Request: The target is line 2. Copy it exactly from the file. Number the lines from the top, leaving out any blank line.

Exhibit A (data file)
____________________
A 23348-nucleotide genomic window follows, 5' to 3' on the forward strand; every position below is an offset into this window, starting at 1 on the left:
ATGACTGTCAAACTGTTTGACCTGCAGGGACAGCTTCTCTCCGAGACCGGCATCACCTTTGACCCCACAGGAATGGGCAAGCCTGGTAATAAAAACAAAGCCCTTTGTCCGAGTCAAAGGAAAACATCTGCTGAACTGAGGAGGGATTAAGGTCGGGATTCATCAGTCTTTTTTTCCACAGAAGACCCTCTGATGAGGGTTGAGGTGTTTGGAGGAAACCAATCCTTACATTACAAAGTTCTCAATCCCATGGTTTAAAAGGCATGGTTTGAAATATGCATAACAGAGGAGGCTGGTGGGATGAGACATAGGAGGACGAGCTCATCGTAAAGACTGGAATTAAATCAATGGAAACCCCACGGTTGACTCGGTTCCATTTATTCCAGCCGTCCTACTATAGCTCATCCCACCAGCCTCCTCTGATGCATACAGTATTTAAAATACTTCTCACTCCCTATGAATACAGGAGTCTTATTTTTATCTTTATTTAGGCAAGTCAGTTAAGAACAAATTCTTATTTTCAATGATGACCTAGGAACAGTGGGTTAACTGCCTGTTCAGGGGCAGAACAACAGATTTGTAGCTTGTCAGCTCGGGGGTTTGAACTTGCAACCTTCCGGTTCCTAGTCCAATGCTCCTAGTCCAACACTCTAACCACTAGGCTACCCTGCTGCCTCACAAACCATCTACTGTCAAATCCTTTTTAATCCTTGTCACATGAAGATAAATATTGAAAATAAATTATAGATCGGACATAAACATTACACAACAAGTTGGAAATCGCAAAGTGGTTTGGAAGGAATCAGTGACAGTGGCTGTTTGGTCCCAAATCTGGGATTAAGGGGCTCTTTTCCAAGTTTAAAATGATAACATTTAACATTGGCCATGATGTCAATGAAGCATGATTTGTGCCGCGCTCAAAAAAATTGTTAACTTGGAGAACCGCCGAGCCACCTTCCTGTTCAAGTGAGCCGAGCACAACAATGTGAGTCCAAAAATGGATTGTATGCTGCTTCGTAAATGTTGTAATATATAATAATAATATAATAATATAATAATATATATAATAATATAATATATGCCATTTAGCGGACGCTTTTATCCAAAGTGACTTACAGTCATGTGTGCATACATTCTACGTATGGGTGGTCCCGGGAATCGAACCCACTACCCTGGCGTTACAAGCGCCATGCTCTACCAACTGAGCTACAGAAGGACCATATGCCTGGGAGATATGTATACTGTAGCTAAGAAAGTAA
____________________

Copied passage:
ATGACTGTCAAACTGTTTGACCTGCAGGGACAGCTTCTCTCCGAGACCGGCATCACCTTTGACCCCACAGGAATGGGCAAGCCTGGTAATAAAAACAAAGCCCTTTGTCCGAGTCAAAGGAAAACATCTGCTGAACTGAGGAGGGATTAAGGTCGGGATTCATCAGTCTTTTTTTCCACAGAAGACCCTCTGATGAGGGTTGAGGTGTTTGGAGGAAACCAATCCTTACATTACAAAGTTCTCAATCCCATGGTTTAAAAGGCATGGTTTGAAATATGCATAACAGAGGAGGCTGGTGGGATGAGACATAGGAGGACGAGCTCATCGTAAAGACTGGAATTAAATCAATGGAAACCCCACGGTTGACTCGGTTCCATTTATTCCAGCCGTCCTACTATAGCTCATCCCACCAGCCTCCTCTGATGCATACAGTATTTAAAATACTTCTCACTCCCTATGAATACAGGAGTCTTATTTTTATCTTTATTTAGGCAAGTCAGTTAAGAACAAATTCTTATTTTCAATGATGACCTAGGAACAGTGGGTTAACTGCCTGTTCAGGGGCAGAACAACAGATTTGTAGCTTGTCAGCTCGGGGGTTTGAACTTGCAACCTTCCGGTTCCTAGTCCAATGCTCCTAGTCCAACACTCTAACCACTAGGCTACCCTGCTGCCTCACAAACCATCTACTGTCAAATCCTTTTTAATCCTTGTCACATGAAGATAAATATTGAAAATAAATTATAGATCGGACATAAACATTACACAACAAGTTGGAAATCGCAAAGTGGTTTGGAAGGAATCAGTGACAGTGGCTGTTTGGTCCCAAATCTGGGATTAAGGGGCTCTTTTCCAAGTTTAAAATGATAACATTTAACATTGGCCATGATGTCAATGAAGCATGATTTGTGCCGCGCTCAAAAAAATTGTTAACTTGGAGAACCGCCGAGCCACCTTCCTGTTCAAGTGAGCCGAGCACAACAATGTGAGTCCAAAAATGGATTGTATGCTGCTTCGTAAATGTTGTAATATATAATAATAATATAATAATATAATAATATATATAATAATATAATATATGCCATTTAGCGGACGCTTTTATCCAAAGTGACTTACAGTCATGTGTGCATACATTCTACGTATGGGTGGTCCCGGGAATCGAACCCACTACCCTGGCGTTACAAGCGCCATGCTCTACCAACTGAGCTACAGAAGGACCATATGCCTGGGAGATATGTATACTGTAGCTAAGAAAGTAA